Format

Send to

Choose Destination
See comment in PubMed Commons below
J Am Geriatr Soc. 2004 Mar;52(3):381-7.

A randomized, controlled trial of doxycycline and rifampin for patients with Alzheimer's disease.

Author information

  • 1Department of Pathology and Molecular Medicine, Biostatistics Hamilton Regional Laboratory Medicine Program, Hamilton, Ontario, Canada. loebm@mcmaster.ca

Abstract

OBJECTIVES:

To assess whether doxycycline and rifampin have a therapeutic role in patients with Alzheimer's disease (AD).

DESIGN:

Randomized, triple-blind, controlled trial.

SETTING:

Three tertiary care and two community geriatric clinics in Canada.

PARTICIPANTS:

One hundred one patients with probable AD and mild to moderate dementia.

INTERVENTION:

Oral daily doses of doxycycline 200 mg and rifampin 300 mg for 3 months.

MEASUREMENTS:

The primary outcome was a change in Standardized Alzheimer's Disease Assessment Scale cognitive subscale (SADAScog) at 6 months. Secondary outcomes were changes in the SADAScog at 12 months and tests of dysfunctional behavior, depression, and functional status.

RESULTS:

There was significantly less decline in the SADAScog score at 6 months in the antibiotic group than in the placebo group, (-2.75 points, 95% confidence interval (CI)=-5.28 to -0.22, P=.034). At 12 months, the difference between groups in the SADAScog was -4.31 points (95% CI=-9.17-0.56, P=.079). The antibiotic group showed significantly less dysfunctional behavior at 3 months. There was no significant difference in adverse events between groups (P=.34). There were no differences in Chlamydia pneumoniae detection using polymerase chain reaction or antibodies (immunoglobulin (Ig)G or IgA) between groups.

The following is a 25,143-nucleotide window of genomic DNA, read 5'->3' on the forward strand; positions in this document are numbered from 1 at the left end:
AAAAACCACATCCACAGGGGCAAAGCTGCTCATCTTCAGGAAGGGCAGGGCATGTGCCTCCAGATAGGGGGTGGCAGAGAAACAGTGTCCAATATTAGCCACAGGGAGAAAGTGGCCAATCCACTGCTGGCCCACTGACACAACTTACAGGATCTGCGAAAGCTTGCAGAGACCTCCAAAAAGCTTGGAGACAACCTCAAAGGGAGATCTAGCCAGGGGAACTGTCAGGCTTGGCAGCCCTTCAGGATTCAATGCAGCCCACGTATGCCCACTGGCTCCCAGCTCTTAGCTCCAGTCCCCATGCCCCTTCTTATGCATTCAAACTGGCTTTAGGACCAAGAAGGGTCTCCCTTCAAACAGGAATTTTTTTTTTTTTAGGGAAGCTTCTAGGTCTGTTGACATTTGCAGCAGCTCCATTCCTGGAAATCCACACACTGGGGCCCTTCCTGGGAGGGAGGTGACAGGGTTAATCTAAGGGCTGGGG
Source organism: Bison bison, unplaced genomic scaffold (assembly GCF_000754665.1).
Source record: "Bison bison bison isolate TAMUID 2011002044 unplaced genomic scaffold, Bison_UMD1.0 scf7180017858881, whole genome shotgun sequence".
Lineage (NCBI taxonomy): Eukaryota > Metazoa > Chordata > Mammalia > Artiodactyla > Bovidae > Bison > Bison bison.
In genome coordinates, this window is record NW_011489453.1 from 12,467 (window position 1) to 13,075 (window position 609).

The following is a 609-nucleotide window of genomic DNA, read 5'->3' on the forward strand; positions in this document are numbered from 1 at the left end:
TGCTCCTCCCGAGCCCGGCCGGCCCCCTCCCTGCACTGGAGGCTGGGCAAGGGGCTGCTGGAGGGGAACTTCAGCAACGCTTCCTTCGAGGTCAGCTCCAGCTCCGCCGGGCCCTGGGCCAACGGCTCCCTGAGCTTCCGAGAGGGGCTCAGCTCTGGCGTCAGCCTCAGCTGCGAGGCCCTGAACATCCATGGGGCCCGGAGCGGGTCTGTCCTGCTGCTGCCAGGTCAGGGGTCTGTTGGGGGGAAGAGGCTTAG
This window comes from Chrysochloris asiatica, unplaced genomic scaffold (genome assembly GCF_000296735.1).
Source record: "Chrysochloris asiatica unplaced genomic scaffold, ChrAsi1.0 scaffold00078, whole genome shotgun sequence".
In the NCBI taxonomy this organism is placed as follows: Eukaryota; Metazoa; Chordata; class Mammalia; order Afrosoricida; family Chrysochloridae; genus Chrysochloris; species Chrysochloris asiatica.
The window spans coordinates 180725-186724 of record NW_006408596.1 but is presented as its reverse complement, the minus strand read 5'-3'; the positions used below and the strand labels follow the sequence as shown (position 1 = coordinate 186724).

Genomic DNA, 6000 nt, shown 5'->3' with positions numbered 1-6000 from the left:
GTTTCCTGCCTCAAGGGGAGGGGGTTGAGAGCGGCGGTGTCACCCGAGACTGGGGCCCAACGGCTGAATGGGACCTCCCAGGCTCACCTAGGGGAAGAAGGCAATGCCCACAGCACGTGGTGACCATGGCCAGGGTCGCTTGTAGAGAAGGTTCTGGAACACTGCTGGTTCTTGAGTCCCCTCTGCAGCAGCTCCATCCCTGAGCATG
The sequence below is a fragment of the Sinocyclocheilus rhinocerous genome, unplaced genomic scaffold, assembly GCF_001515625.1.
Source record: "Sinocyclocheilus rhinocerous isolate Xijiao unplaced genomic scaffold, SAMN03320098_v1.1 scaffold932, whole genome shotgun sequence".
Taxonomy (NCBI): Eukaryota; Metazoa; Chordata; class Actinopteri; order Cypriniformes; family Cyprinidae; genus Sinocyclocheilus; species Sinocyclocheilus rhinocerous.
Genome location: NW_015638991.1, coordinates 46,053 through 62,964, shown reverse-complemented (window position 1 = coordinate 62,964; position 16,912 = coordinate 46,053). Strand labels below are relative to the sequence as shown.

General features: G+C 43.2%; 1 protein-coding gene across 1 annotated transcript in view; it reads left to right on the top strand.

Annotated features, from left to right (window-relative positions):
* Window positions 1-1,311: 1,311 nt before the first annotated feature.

CONCLUSION:

Therapy with doxycycline and rifampin may have a therapeutic role in patients with mild to moderate AD. The mechanism is unlikely to be due to their effect on C. pneumoniae. More research is needed to investigate these agents.

PMID:
14962152
[PubMed - indexed for MEDLINE]
PubMed Commons home

PubMed Commons

0 comments
How to join PubMed Commons

    Supplemental Content

    Full text links

    Icon for Wiley
    Loading ...
    Support Center